But as Bradley Burston reports in Ha’aretz many Palestinians and Israelis are pushing their leaders towards a cease-fire out of economic necessity. One self-identified right-wing Israeli man in the working-class town of Dimona explained that there is “no way around” negotiations.
“Palestinians want to go out to work, without a Merkava (tank cannon) barrel swinging at them, and Israelis want to get on the bus to work in the morning without being blown threw [sic] the roof.”
In that spirit of necessity, hundreds of Palestinian and Israeli civilians met in Ramallah this weekend for a peace-building summit. The event was organized by Palestinian and Israeli leaders, including Palestinian negotiation Hanan Ashrawi and Israeli writer Uri Avnery. The group issued a statement welcoming the cease-fire, but emphasizing the need to place current events in a larger context:
“We welcome the increasing move towards Hudna […] and the chance to break the cycle of violence, bloodshed and killing of innocent Israelis and Palestinians — but a cease-fire can be no more than one step in the right direction. A stable and lasting peace cannot be achieved without putting a complete end to the occupation which is the root cause of the hatred and bloodshed. Leaders, politicians and diplomats cannot be relied on to do the job alone. There is needed a daily struggle for peace, a grassroots struggle, a joint struggle of committed citizens from both sides, acting together.”
Ultimately, analysts agree that the conflict has reached a pivotal moment. Akiva Eldar of Ha’aretz warns that another failed cease-fire could intensify the violence and lead Palestinian and Israeli extremists to become even more entrenched in their positions.
“The cease-fire is playing with fire. In order to limit the danger that it will lead to a third intifada, worse than its predecessors, all the sides involved must stay within the bounds of the current game — stopping the violence and incitement on one side, and stopping construction of Jewish settlements and the separation fence on the other.”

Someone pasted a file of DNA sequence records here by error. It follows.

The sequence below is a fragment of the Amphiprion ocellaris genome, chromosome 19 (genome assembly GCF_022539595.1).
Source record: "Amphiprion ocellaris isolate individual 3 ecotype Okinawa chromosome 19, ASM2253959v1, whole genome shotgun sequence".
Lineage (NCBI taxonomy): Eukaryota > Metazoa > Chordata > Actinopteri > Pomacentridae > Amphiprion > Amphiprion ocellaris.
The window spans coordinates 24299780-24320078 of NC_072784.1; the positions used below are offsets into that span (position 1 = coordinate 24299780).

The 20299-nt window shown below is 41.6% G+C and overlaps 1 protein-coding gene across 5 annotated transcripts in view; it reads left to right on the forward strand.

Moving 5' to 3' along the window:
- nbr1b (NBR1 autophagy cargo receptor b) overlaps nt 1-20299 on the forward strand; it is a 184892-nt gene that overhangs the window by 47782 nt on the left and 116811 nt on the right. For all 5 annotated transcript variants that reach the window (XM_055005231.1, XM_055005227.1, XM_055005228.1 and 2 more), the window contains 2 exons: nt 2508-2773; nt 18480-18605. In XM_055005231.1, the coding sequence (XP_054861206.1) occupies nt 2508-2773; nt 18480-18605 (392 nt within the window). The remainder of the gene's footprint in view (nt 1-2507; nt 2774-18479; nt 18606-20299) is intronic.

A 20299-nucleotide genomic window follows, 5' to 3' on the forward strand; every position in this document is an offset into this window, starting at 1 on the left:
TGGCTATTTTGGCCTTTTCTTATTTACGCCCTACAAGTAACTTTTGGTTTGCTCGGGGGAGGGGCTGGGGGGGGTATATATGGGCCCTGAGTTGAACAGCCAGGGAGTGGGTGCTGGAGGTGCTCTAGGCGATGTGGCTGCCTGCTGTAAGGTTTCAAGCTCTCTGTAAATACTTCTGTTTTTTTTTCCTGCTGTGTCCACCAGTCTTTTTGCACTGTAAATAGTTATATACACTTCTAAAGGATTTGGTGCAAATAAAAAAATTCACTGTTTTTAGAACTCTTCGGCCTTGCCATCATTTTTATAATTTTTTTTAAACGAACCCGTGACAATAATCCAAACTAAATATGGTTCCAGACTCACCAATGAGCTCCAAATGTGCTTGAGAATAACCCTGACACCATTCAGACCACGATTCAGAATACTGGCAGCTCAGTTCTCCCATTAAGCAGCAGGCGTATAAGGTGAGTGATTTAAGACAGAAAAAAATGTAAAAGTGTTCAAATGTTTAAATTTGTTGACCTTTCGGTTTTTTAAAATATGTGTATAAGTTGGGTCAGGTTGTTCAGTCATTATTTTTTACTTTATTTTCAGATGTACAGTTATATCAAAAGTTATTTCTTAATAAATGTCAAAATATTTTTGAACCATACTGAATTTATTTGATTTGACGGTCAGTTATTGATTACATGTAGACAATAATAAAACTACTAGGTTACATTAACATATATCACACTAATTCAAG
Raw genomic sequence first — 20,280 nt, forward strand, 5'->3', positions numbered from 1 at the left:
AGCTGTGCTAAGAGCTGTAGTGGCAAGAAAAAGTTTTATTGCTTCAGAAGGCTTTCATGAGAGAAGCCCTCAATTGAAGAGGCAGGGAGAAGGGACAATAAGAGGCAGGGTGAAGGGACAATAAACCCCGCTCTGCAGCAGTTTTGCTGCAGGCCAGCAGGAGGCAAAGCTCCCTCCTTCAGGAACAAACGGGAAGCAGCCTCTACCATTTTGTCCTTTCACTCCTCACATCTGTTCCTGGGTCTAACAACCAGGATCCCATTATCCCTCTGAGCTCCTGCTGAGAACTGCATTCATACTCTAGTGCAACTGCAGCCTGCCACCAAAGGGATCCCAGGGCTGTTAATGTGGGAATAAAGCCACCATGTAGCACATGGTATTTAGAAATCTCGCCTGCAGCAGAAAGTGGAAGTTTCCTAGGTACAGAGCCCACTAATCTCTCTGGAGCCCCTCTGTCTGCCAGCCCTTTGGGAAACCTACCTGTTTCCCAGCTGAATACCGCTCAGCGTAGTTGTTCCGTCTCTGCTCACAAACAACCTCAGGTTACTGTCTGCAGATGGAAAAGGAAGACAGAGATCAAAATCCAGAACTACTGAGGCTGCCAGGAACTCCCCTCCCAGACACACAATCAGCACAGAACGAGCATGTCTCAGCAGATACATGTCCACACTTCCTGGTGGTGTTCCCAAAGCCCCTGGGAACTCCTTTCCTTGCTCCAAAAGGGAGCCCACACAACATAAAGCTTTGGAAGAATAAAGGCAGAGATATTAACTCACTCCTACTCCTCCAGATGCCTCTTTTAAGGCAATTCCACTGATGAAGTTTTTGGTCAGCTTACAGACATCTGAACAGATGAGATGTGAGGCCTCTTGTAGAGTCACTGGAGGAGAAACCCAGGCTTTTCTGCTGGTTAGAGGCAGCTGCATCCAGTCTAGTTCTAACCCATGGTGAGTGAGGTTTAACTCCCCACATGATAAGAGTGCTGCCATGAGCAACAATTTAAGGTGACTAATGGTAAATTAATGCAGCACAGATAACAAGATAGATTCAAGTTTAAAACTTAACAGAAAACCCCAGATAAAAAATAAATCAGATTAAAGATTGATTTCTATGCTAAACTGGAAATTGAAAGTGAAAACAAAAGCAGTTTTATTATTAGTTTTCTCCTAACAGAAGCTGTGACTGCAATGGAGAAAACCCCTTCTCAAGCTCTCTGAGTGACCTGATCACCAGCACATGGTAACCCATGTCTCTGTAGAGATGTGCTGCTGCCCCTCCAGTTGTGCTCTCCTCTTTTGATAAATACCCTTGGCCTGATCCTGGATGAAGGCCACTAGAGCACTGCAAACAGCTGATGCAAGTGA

Greenpeace — a longtime advocate for eco-justice, well known for its subversive but often effective techniques — may be forced out of its decade-long tenure as a consultant on the board of the International Maritime Organization’s. IMO’s suprise decision has sparked a debate as to whether Greenpeace’s unorthodox protest methods are cutting edge or, as IMO claims, unsafe. But Greenpeace — which joined the IMO’s advisory board after the Exxon Valdez spill in 1989 — claims that IMO’s decision is largely due to the pressure Greenpeace has exerted on the IMO to fix its safety standards for the tanker industry’s dilapidated cargo boats.
IMO is a United Nations body ostensibly dedicated to the health and safety of the sea — it is intended to serve as a regulating body for the oceans’ well-being. But two weeks ago, in its 90th session meeting, it gave notice that it may oust Greenpeace — along with other non government organizations such as the Iberoamerican Institute of Maritime Law (IIDM) and the International Bar Association (IBA) — from its decision process by removing their observer status.